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Positive discipline

Kind and Firm Parenting

by Jane Nelsen, Ed.D.
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A foundation of positive discipline is to be kind and firm at the same time. Many parents know how to be kind — until they get upset. Then they know how to be firm without being kind. Some parents vacillate between the two — being kind until they can't stand their kids (who develop an entitlement attitude), and then being firm until they can't stand themselves (feeling like tyrants).

Putting kind and firm together is the challenge. One of my favorite examples of kind and firm at the same time is, "I love you, and the answer is no."

Another example is to validate a child's feelings and then allow her to recover from those feelings. "I can see you are very disappointed that you didn't get a better grade." Then comes the tough part — no rescuing and no lectures. Simply allow her to discover that she can get over her disappointment and figure out what might increase her chances of getting what she wants in the future.

Kind and Firm Parenting Tips

The mother bird knows instinctively when it is time to push her baby bird from the nest so it will learn to fly. If we didn't know better we might think this is not very nice of the mother bird. If the baby bird could talk, it might be saying, "No. I don't want to leave the nest. Don't be so mean. That's not fair." However, we know the baby bird would not learn to fly if the mother bird did not provide that important push.

Kind is not always nice. It would be very unkind to allow her baby to be handicapped for life by pampering — an unkindness practiced by many parents today.

We all know the mistakes made in the name of firmness without kindness. In a word, it is punishment. However, many do not know the mistakes made in the name of kindness such as:
  • Pleasing
  • Rescuing
  • Over-protecting
  • Pampering — providing all "wants"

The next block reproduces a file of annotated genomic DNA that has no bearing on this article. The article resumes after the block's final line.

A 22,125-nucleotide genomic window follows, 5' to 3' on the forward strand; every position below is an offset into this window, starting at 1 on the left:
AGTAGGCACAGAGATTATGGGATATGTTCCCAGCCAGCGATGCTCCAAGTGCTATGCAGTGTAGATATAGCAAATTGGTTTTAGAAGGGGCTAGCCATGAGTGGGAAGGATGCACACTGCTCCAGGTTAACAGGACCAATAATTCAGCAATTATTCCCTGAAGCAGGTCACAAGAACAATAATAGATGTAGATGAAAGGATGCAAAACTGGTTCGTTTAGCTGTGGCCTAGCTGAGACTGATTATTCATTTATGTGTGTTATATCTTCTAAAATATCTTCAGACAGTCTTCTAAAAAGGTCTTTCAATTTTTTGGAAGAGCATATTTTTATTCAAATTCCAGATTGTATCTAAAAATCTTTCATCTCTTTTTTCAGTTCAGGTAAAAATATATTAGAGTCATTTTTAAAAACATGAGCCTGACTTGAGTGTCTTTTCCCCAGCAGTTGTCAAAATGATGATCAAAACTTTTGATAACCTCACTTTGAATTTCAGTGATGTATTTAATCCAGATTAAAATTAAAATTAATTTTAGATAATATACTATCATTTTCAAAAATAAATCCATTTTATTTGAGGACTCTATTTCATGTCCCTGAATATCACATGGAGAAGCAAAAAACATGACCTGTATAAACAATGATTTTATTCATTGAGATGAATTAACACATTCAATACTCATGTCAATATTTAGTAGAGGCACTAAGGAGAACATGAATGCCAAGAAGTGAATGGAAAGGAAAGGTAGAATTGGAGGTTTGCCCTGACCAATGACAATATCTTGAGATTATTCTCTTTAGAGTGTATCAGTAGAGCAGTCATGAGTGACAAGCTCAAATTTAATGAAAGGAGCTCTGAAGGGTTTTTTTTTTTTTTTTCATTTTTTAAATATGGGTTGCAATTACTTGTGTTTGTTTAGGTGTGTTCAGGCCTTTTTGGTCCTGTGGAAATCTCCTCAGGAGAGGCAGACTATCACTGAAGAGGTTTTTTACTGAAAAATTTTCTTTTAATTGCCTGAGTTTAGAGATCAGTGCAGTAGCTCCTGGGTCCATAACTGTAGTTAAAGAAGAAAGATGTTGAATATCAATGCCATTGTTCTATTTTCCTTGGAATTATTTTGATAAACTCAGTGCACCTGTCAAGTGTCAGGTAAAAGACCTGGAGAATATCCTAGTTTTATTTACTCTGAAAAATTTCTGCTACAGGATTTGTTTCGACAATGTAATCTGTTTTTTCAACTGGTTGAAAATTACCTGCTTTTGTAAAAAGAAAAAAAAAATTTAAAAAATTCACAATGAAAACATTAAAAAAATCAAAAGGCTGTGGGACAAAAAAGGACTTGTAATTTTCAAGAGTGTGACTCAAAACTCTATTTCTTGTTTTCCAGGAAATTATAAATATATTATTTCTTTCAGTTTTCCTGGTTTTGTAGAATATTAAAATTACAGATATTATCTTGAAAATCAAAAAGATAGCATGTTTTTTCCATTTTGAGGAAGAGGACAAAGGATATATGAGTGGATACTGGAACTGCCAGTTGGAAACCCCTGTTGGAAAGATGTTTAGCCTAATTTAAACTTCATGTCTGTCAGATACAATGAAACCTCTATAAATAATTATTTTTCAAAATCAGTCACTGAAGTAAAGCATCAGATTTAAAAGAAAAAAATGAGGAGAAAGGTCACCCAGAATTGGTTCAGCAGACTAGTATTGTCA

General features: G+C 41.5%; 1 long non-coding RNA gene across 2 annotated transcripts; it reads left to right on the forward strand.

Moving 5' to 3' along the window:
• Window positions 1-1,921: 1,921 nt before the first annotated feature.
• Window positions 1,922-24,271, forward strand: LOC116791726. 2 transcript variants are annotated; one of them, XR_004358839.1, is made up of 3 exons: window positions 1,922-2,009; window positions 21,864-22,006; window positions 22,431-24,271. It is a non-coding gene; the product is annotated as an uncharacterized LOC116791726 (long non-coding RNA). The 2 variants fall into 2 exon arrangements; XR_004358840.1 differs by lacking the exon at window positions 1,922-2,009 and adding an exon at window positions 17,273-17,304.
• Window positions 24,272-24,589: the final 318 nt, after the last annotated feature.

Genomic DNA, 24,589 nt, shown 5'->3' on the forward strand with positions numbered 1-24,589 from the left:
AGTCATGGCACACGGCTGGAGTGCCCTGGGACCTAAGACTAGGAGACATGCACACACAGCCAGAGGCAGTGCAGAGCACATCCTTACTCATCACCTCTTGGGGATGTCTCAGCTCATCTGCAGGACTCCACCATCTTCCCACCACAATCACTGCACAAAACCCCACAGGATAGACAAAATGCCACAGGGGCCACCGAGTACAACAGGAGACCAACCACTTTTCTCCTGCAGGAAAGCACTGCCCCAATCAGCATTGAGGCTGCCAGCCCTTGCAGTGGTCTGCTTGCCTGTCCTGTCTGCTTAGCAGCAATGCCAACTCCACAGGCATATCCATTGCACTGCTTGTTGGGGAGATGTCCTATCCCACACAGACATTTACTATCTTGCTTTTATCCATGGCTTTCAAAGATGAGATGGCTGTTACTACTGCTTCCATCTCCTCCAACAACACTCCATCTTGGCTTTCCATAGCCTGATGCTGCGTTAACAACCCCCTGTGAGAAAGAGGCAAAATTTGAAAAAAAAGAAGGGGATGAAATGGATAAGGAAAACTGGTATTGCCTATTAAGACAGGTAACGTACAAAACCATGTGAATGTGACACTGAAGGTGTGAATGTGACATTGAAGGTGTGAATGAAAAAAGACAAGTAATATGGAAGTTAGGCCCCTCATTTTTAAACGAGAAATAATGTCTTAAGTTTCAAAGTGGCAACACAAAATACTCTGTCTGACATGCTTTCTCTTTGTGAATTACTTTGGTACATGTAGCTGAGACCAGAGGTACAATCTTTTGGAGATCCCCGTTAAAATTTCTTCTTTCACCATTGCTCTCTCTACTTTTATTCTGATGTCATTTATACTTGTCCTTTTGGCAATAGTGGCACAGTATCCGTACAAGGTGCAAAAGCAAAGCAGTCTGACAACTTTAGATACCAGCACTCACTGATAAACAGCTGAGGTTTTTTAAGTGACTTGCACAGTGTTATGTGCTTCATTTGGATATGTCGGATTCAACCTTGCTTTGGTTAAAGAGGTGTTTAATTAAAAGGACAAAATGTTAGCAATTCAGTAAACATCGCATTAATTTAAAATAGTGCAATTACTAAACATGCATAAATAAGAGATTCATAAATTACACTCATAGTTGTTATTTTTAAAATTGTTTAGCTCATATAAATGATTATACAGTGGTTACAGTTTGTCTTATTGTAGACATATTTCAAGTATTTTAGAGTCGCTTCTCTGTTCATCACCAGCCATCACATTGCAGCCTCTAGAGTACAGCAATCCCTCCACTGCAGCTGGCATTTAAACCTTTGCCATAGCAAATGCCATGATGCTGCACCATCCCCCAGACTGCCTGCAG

• Micromanaging in the name of love
  • Giving too many choices
  • Making sure children never suffer
All of theses parenting methods create weakness.

Why Kindness Is Not Always Kind

You may be surprised to see, "making sure children never suffer," as a mistake in the name of kindness. The following story of the little boy and the butterfly may help you understand how rescuing children from all suffering creates weakness.

A little boy felt sorry for a butterfly struggling to emerge from its chrysalis. He decided to help so he could save the butterfly from the struggle. So he peeled the chrysalis open for the butterfly. The little boy was so excited to watch the butterfly spread its wings and fly off into the sky. Then he was horrified as he watched the butterfly drift to the ground and die because it did not have the muscle strength to keep flying.

Like the little boy, parents too often want to protect their children from struggle in the name of love. They don't realize that their children need to struggle, to deal with disappointment and to solve their own problems so they can develop their emotional muscles and the necessary skills for the even bigger struggles they will encounter throughout their lives.

It is important that parents do not make children suffer, but sometimes it is most helpful to "allow" them to suffer. For example, suppose a child "suffers" because she can't have the toy she wants. Allowing her to suffer through this experience can help her develop her resiliency muscles. She learns that she can survive the ups and downs of life — leading to a sense of capability and competency.

Of course it isn't helpful when parents engage in "piggy backing" — adding lectures, blame and shame to what the child is experiencing. "Stop crying and acting like a spoiled brat. You can't always have what you want. Do you think I'm made of money? And besides, all I got in my Christmas stocking was nuts and an orange."

Instead, parents can offer loving support. "I can see this is very upsetting to you. It can be very disappointing when we don't get what we want." Period. I say, "period," because some parents even overdo validating feelings — going on and on in the hopes that validating feelings will take away the suffering.

Have faith in your children that they can learn and grow from suffering — especially in a supportive environment. Understand that, in the short term, kind is not always nice. True kindness and firmness together provides an environment where children can develop the "wings" they need to soar through life.  
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Meet Our Expert
Jane Nelsen, Ed.D.
Family and Child Therapist
Dr. Jane Nelsen is a California licensed Marriage and Family Therapist and author or co-author of 18 books, including Positive Discipline, Raising Self-Reliant Children in a Self-Indulgent World, and 12 other books in the Positive Discipline Series, among others. She earned her Ed.D. from the University of San Francisco, but her formal training has been secondary to her hands-on training as the mother of seven and grandmother of 20. She now shares this wealth of knowledge and experience as a popular keynote speaker and workshop leader throughout the country.

Dr. Nelsen has also appeared on numerous radio and TV shows, including Oprah, Sally Jessy Raphael, and Twin Cities Live and is frequently quoted in parenting magazines.
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